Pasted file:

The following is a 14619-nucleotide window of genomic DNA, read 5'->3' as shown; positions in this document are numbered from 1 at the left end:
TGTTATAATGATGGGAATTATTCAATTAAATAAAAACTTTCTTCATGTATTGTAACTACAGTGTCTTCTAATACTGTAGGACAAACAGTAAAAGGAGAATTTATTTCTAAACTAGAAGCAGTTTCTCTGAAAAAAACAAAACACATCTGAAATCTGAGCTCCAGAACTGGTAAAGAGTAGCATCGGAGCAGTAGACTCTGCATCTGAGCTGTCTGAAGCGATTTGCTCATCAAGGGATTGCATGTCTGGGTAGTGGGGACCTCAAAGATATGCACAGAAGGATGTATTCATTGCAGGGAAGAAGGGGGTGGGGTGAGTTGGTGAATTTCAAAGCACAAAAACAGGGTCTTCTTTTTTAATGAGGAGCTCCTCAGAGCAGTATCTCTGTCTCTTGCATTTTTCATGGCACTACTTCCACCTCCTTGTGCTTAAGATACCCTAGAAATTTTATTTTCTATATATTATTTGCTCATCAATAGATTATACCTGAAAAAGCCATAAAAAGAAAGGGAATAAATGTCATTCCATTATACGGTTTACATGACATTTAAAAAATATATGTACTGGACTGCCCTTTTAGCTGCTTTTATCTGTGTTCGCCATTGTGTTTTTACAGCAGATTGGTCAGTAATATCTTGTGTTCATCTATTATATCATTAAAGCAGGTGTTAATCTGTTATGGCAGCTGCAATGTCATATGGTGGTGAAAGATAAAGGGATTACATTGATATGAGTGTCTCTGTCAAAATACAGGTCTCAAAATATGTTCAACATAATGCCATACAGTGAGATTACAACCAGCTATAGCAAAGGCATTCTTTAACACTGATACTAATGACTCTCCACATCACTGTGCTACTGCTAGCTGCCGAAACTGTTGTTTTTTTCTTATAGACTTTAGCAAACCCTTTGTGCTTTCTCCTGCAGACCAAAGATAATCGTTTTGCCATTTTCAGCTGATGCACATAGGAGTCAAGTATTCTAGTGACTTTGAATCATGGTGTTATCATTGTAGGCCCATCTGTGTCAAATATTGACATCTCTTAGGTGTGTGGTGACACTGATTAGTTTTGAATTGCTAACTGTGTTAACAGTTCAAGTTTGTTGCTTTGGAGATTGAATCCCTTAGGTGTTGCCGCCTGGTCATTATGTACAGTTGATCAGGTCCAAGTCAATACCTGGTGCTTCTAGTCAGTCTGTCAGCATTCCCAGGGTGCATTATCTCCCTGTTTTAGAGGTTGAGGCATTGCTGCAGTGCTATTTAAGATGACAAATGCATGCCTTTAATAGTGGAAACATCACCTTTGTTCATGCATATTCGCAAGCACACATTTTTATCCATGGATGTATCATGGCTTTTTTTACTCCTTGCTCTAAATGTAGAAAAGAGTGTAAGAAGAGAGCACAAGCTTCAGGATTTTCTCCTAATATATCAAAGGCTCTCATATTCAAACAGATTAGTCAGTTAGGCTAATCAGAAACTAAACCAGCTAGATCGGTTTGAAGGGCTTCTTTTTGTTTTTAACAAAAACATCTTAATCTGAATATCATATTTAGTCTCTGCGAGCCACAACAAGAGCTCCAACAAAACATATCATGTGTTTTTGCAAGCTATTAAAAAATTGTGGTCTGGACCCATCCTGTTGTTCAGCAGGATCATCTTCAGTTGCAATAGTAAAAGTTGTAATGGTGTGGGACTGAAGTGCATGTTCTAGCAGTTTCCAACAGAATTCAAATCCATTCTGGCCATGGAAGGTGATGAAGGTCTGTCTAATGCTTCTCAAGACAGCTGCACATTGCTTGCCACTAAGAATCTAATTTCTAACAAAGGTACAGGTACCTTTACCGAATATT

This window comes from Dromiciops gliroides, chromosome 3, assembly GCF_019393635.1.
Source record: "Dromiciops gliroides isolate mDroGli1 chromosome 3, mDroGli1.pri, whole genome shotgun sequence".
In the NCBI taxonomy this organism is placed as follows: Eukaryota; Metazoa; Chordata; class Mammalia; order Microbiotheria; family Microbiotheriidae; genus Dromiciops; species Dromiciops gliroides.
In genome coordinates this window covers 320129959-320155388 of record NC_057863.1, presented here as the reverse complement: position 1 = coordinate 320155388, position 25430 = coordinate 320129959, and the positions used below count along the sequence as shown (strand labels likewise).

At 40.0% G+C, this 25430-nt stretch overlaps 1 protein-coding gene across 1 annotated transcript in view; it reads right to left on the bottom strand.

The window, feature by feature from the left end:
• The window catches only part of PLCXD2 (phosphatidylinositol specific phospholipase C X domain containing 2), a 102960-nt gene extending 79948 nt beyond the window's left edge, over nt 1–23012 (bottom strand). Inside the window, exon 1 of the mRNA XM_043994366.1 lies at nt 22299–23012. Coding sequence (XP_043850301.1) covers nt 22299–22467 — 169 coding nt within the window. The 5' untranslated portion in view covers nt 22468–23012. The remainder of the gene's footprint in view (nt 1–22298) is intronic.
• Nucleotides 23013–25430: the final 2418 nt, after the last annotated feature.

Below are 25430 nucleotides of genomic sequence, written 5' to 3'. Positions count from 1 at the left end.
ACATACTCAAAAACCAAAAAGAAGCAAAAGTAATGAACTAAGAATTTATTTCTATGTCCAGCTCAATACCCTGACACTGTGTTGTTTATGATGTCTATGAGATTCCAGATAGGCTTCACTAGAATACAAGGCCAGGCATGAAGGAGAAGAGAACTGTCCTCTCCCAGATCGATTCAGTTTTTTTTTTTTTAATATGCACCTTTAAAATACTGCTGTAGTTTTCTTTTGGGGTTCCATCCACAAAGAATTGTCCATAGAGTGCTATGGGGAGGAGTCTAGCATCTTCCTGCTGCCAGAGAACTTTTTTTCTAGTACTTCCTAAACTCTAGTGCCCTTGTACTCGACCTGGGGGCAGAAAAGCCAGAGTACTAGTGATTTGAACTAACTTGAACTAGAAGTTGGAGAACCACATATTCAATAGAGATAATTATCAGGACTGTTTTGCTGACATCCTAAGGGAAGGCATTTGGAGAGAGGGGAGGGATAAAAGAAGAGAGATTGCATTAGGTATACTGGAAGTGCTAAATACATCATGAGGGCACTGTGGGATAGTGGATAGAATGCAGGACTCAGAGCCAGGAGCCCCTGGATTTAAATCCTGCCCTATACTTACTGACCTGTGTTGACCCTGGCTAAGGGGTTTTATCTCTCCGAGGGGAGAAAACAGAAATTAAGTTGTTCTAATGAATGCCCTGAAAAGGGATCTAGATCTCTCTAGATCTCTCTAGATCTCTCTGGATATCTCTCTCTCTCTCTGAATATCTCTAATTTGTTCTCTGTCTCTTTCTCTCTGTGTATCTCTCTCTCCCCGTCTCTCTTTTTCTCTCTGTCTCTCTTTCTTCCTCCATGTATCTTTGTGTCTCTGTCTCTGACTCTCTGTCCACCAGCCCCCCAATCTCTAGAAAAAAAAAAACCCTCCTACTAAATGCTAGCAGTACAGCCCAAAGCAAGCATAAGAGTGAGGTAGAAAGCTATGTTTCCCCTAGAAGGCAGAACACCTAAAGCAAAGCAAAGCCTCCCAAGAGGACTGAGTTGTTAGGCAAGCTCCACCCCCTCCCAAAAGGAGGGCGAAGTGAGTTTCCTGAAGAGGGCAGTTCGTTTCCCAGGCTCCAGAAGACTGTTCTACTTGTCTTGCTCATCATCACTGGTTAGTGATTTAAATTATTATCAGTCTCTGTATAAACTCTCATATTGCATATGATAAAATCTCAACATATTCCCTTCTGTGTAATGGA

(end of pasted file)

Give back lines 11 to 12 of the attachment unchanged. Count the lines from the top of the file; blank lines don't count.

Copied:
Below are 25430 nucleotides of genomic sequence, written 5' to 3'. Positions count from 1 at the left end.
ACATACTCAAAAACCAAAAAGAAGCAAAAGTAATGAACTAAGAATTTATTTCTATGTCCAGCTCAATACCCTGACACTGTGTTGTTTATGATGTCTATGAGATTCCAGATAGGCTTCACTAGAATACAAGGCCAGGCATGAAGGAGAAGAGAACTGTCCTCTCCCAGATCGATTCAGTTTTTTTTTTTTTAATATGCACCTTTAAAATACTGCTGTAGTTTTCTTTTGGGGTTCCATCCACAAAGAATTGTCCATAGAGTGCTATGGGGAGGAGTCTAGCATCTTCCTGCTGCCAGAGAACTTTTTTTCTAGTACTTCCTAAACTCTAGTGCCCTTGTACTCGACCTGGGGGCAGAAAAGCCAGAGTACTAGTGATTTGAACTAACTTGAACTAGAAGTTGGAGAACCACATATTCAATAGAGATAATTATCAGGACTGTTTTGCTGACATCCTAAGGGAAGGCATTTGGAGAGAGGGGAGGGATAAAAGAAGAGAGATTGCATTAGGTATACTGGAAGTGCTAAATACATCATGAGGGCACTGTGGGATAGTGGATAGAATGCAGGACTCAGAGCCAGGAGCCCCTGGATTTAAATCCTGCCCTATACTTACTGACCTGTGTTGACCCTGGCTAAGGGGTTTTATCTCTCCGAGGGGAGAAAACAGAAATTAAGTTGTTCTAATGAATGCCCTGAAAAGGGATCTAGATCTCTCTAGATCTCTCTAGATCTCTCTGGATATCTCTCTCTCTCTCTGAATATCTCTAATTTGTTCTCTGTCTCTTTCTCTCTGTGTATCTCTCTCTCCCCGTCTCTCTTTTTCTCTCTGTCTCTCTTTCTTCCTCCATGTATCTTTGTGTCTCTGTCTCTGACTCTCTGTCCACCAGCCCCCCAATCTCTAGAAAAAAAAAAACCCTCCTACTAAATGCTAGCAGTACAGCCCAAAGCAAGCATAAGAGTGAGGTAGAAAGCTATGTTTCCCCTAGAAGGCAGAACACCTAAAGCAAAGCAAAGCCTCCCAAGAGGACTGAGTTGTTAGGCAAGCTCCACCCCCTCCCAAAAGGAGGGCGAAGTGAGTTTCCTGAAGAGGGCAGTTCGTTTCCCAGGCTCCAGAAGACTGTTCTACTTGTCTTGCTCATCATCACTGGTTAGTGATTTAAATTATTATCAGTCTCTGTATAAACTCTCATATTGCATATGATAAAATCTCAACATATTCCCTTCTGTGTAATGGA